Send email from your IBM i server using multiple sender domains

Specify sender’s email domain with CoolSpools

The CoolSpools email module provides a comprehensive email delivery service that runs natively on your IBM i server. It includes its own SMTP server and is not dependent upon IBM email products such as MSF or IBM’s SMTP service, although it can be integrated with those if you prefer.

You may have a scenario where you provide hosting or services to multiple clients from the same IBM i server, and need to generate email messages using the appropriate sender domain for each client.

Similarly, your IBM i server may operate at the corporate group level, processing data for multiple subsidiary entities, each with their own branding. Can you send email on behalf of each subsidiary using the correct domain in the sender address?

sender's email domain

With CoolSpools email the simple answer is “yes”. When you request an email, either by using the SNDCMNMSG command or the EMAIL(*YES) parameter of one of the many CoolSpools conversion commands, you can specify the sender’s email address, including the domain.

You can also use system commands to define a default email address for each IBM i system user, so that their emails will be sent using the most appropriate domain.

Trouble with SPAM filters

There is a complication. When the SMTP communication is received by the recipient’s mail system, it may identify that the domain of the server sending the SMTP message does not match the domain used in the sender’s email address, and some mail systems will treat this as an indication that the message is spam.

SPAM filters

In our example an email message is sent using CoolSpools from an IBM i server with the domain using a sender email address with the domain The recipient’s mail system identifies that the two domains do not match, and blocks the message as spam instead of delivering it to the intended recipient.

This is not a rule that is applied consistently by all mail systems, so you may find that your messages are successfully delivered to some recipients, but not to others.

Authenticating with an SPF record

This issue can be prevented by configuring the SPF record within the domain that you are using in the sender’s email address ( in our example) to allow delivery on its behalf by the IBM i server’s domain ( in our example). Note that the configuration is needed in the network of the domain in the sender’s address, so if this is a customer to whom you are providing services, then you will need the customer’s network team to apply a change to allow your IBM i server to send email messages on their behalf.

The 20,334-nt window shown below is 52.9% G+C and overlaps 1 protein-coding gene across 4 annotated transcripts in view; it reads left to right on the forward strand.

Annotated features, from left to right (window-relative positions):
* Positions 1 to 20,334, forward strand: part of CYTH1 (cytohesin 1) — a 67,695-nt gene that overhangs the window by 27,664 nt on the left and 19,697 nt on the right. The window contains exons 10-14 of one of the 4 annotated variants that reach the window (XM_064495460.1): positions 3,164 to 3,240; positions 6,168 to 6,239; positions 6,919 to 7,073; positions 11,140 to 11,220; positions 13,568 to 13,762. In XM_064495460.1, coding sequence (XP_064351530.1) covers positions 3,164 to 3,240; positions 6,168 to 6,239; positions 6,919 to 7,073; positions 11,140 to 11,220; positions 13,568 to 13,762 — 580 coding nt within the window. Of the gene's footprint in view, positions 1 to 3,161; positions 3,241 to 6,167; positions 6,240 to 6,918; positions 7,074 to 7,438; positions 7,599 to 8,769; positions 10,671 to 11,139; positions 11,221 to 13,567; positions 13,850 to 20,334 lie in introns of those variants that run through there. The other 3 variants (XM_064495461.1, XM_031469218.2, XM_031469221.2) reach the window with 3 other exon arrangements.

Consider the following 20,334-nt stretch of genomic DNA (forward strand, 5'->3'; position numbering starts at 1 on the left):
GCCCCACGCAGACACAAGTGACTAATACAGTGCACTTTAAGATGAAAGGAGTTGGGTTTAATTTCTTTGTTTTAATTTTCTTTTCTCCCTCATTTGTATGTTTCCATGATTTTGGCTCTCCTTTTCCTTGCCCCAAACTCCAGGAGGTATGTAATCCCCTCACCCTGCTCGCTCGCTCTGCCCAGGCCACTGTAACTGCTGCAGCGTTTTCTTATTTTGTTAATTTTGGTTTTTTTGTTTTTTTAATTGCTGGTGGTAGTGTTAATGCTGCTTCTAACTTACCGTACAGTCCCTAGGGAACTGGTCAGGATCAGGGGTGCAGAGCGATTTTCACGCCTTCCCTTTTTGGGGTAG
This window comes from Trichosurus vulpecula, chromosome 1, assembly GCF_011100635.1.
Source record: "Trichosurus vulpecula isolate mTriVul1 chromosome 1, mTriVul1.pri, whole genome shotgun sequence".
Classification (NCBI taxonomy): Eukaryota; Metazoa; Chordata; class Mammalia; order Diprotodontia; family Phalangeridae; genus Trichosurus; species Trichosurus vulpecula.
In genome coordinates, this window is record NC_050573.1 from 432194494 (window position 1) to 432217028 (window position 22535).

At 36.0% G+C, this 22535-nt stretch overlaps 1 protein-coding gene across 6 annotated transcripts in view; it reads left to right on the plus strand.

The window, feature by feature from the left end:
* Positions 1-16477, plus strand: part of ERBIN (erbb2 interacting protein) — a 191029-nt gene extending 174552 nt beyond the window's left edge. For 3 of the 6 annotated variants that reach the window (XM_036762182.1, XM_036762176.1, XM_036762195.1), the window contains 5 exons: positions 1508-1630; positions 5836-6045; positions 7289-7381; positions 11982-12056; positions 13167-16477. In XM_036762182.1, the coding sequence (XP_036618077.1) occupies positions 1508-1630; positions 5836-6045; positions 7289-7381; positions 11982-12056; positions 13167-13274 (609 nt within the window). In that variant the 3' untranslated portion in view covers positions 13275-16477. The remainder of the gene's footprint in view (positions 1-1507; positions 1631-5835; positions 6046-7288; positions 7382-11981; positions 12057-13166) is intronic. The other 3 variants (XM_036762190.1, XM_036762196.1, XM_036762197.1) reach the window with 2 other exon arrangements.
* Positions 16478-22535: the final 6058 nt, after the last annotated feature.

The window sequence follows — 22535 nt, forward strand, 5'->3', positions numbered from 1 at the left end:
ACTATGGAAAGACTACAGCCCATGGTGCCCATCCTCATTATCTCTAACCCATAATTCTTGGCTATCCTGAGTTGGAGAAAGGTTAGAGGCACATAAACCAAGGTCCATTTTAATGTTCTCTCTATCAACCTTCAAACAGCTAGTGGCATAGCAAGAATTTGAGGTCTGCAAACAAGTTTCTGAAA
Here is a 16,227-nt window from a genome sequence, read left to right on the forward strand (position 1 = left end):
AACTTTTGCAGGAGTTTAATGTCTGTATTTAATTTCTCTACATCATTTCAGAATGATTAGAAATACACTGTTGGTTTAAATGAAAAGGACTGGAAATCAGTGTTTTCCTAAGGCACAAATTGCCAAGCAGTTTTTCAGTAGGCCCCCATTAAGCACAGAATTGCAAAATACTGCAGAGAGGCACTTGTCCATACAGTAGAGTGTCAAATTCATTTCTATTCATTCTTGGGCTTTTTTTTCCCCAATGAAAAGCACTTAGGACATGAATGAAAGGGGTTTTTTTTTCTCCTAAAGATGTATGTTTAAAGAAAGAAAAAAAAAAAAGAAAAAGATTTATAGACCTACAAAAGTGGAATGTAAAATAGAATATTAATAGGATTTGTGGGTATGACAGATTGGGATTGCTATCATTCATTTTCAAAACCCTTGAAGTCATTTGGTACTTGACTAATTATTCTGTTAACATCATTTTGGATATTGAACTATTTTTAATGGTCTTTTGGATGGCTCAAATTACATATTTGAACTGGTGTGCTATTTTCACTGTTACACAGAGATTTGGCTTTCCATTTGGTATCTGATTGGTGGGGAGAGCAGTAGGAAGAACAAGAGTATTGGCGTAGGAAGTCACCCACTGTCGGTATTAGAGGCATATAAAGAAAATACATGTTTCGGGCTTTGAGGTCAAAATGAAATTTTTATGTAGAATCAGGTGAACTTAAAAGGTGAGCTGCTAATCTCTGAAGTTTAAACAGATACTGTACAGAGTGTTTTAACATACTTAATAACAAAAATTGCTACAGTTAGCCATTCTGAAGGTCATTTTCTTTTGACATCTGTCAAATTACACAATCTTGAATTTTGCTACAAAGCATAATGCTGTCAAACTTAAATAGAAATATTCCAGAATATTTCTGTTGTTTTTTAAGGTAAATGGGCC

SPF (Sender Policy Framework) is an email authentication method designed to detect forging sender addresses during the delivery of the email. The SPF record contains a list of the network addresses (domain names or IP addresses) that are authorised to deliver email messages on behalf of a domain.

As this is a network configuration change outside of the CoolSpools application, you should follow the recommendations of your Network Support Team or Internet Service Provider for configuring SPF. We also strongly recommend that this change is applied by a qualified networks engineer. Some basic documentation is included here to provide pointers since this configuration may be necessary to allow successful delivery of your CoolSpools email messages.

The SPF record is a text file formatted as follows (this is taken from a Google example):</>

v=spf1 ip4:

The above example authorises the following to send emails on behalf of the domain where it is installed:

  • IP addresses in the range to
  • Google workspace domain
  • A custom network domain
  • Note the use of ~all to indicate that other domains not in the list are permitted but treated as suspicious. An alternative of -all is more likely to result in domains not in the list being blocked entirely.

For our example, sending emails as from a server in network domain requires us to add the following to the SPF record for, or to create a new SPF record if none exists:

The SPF record must be applied to the domain by uploading it as a DNS TXT record using the management console of the domain provider. The location and appearance of this option will vary depending upon your domain provider.

A domain should have only one SPF record, so each time you need to authorise an additional domain or IP address, you should add it to the existing SPF record, so as not to lose any authorisations that have been applied previously. Note that it can take upto 48 hours for the SPF change to take effect.

You can verify the SPF status of your domains at the MX Toolbox website. Just enter your domain name, and you will be presented with details of the SPF authorisations found on the internet. This is the same as the recipient mail servers will see when assessing the level of threat of email messages that they receive. Contact us today.